Lobbying the Emperor: Maritime Trade Policies in Late Imperial China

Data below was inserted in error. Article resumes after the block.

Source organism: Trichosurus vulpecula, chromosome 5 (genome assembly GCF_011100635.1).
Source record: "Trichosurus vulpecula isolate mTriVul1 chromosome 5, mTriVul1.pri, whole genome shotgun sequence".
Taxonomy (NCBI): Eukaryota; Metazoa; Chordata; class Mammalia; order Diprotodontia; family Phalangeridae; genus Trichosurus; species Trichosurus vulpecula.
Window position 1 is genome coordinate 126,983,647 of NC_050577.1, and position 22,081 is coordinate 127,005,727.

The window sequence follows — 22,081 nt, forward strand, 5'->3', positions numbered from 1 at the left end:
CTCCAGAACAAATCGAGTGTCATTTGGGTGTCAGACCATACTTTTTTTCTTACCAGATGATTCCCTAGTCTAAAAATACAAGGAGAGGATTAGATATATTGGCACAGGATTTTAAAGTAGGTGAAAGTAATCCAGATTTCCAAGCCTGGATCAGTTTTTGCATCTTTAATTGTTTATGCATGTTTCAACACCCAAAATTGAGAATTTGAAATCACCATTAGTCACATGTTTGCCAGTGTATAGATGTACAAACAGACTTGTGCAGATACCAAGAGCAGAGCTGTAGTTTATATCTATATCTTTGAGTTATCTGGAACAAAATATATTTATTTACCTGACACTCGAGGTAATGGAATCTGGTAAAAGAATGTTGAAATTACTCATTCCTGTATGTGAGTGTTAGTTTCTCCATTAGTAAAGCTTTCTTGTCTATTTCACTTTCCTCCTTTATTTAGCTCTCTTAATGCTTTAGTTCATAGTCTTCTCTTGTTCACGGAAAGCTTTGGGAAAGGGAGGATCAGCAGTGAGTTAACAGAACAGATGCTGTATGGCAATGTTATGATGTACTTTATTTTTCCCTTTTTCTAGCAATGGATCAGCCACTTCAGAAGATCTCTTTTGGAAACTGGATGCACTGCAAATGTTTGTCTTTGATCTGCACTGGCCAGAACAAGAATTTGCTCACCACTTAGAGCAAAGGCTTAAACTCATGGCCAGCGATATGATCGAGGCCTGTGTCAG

Late imperial China's volatile maritime trade policies are not well explained by extant theories in international political economy. Building off historical scholarship on Ming and Qing maritime developments, my dissertation focuses on under-explored domestic political and economic dynamics of maritime trade policies in late imperial China. In doing so, I offer a general theoretical framework in which regime policies vary in terms of their durability, and in which the strategies of various domestic actors---including central and local bureaucrats as well as private commercial actors---are conditional on the nature of regime policies. The theory facilitates testable hypotheses about when and how different actors, including those not formally in the decision making apparatus, can influence shifts in foreign economic policies. My empirical strategy combines extensive qualitative archival work with an original time series dataset and statistical analyses. Data are primarily sourced from the First Historical Archives of China (中国第一历史档案馆) in Beijing, the Grand Secretariat Archives (內閣大庫檔案) in Taipei, and the National Palace Museum (國立故宮博物院) in Taipei. By shedding additional light on a crucial but poorly understood period of China's relationship with the world economy, the project aims to further our understanding of various domestic sources of authoritarian foreign policies.